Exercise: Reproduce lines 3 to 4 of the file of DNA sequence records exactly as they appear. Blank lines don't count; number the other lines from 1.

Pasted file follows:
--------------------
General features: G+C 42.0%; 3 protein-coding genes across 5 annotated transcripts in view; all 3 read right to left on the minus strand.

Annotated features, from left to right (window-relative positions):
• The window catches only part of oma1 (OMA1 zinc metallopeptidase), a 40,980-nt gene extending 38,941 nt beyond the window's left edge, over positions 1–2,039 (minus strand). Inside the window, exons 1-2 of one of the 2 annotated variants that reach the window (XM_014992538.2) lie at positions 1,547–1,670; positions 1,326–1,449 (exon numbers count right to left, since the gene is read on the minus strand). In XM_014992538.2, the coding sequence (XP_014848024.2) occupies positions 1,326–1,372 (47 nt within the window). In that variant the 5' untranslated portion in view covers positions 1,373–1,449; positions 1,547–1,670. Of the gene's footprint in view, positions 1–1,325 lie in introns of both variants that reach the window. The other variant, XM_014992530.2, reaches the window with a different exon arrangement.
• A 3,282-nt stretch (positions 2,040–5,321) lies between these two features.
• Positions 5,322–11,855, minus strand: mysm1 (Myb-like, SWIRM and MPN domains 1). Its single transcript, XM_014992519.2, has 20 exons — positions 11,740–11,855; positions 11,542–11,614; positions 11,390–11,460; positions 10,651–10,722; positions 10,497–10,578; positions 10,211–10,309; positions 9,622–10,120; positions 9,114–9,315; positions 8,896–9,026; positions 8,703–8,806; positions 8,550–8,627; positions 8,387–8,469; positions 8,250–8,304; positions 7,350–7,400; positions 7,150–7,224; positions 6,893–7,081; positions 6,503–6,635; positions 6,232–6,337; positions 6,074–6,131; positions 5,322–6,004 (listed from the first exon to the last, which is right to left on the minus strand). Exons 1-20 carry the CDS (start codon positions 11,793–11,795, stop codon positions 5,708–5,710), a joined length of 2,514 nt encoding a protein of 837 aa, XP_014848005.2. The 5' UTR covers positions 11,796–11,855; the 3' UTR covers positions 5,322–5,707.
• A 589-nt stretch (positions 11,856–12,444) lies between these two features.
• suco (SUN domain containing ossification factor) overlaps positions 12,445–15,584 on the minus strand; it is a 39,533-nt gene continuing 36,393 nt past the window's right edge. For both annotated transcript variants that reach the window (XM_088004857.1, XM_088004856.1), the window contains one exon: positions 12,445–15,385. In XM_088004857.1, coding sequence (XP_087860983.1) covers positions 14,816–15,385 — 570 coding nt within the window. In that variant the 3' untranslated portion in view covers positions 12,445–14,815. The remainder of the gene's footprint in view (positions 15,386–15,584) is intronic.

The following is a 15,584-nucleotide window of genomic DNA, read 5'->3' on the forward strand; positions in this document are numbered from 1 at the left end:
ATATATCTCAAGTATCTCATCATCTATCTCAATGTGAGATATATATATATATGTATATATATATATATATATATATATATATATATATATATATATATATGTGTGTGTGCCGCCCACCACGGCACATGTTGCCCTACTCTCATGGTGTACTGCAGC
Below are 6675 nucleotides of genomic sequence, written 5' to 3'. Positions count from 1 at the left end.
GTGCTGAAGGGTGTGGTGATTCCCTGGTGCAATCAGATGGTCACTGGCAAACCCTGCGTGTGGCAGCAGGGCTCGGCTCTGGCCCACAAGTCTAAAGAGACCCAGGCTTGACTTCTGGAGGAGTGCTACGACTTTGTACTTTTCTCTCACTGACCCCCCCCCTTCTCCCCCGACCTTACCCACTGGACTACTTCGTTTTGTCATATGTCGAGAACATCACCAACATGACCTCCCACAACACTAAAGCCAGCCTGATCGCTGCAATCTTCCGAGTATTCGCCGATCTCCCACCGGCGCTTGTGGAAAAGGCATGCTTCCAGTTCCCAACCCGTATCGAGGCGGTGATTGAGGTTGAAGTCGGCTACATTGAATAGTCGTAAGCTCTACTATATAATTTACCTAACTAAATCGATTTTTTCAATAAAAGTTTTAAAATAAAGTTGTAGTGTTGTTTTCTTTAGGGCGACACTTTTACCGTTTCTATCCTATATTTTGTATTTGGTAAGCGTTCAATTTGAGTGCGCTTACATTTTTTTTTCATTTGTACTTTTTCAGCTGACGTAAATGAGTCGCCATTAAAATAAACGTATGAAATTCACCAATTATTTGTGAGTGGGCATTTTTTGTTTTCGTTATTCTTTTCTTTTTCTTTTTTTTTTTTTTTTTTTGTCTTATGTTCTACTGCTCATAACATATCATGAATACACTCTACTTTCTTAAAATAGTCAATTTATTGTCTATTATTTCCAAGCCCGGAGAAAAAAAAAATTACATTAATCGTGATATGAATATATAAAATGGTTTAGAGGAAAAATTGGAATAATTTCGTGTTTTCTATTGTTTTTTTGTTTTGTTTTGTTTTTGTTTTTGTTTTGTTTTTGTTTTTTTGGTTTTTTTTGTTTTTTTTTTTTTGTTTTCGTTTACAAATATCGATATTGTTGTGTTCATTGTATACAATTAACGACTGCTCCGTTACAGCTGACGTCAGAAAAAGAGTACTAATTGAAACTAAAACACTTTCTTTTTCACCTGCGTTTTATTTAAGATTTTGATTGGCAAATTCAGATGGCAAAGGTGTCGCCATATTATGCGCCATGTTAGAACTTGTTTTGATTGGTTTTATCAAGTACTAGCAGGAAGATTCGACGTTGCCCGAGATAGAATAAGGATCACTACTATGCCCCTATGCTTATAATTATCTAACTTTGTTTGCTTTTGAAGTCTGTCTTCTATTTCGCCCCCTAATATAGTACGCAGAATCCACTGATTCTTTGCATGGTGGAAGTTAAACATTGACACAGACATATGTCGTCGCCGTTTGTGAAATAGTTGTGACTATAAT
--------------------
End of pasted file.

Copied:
• The window catches only part of oma1 (OMA1 zinc metallopeptidase), a 40,980-nt gene extending 38,941 nt beyond the window's left edge, over positions 1–2,039 (minus strand). Inside the window, exons 1-2 of one of the 2 annotated variants that reach the window (XM_014992538.2) lie at positions 1,547–1,670; positions 1,326–1,449 (exon numbers count right to left, since the gene is read on the minus strand). In XM_014992538.2, the coding sequence (XP_014848024.2) occupies positions 1,326–1,372 (47 nt within the window). In that variant the 5' untranslated portion in view covers positions 1,373–1,449; positions 1,547–1,670. Of the gene's footprint in view, positions 1–1,325 lie in introns of both variants that reach the window. The other variant, XM_014992530.2, reaches the window with a different exon arrangement.
• A 3,282-nt stretch (positions 2,040–5,321) lies between these two features.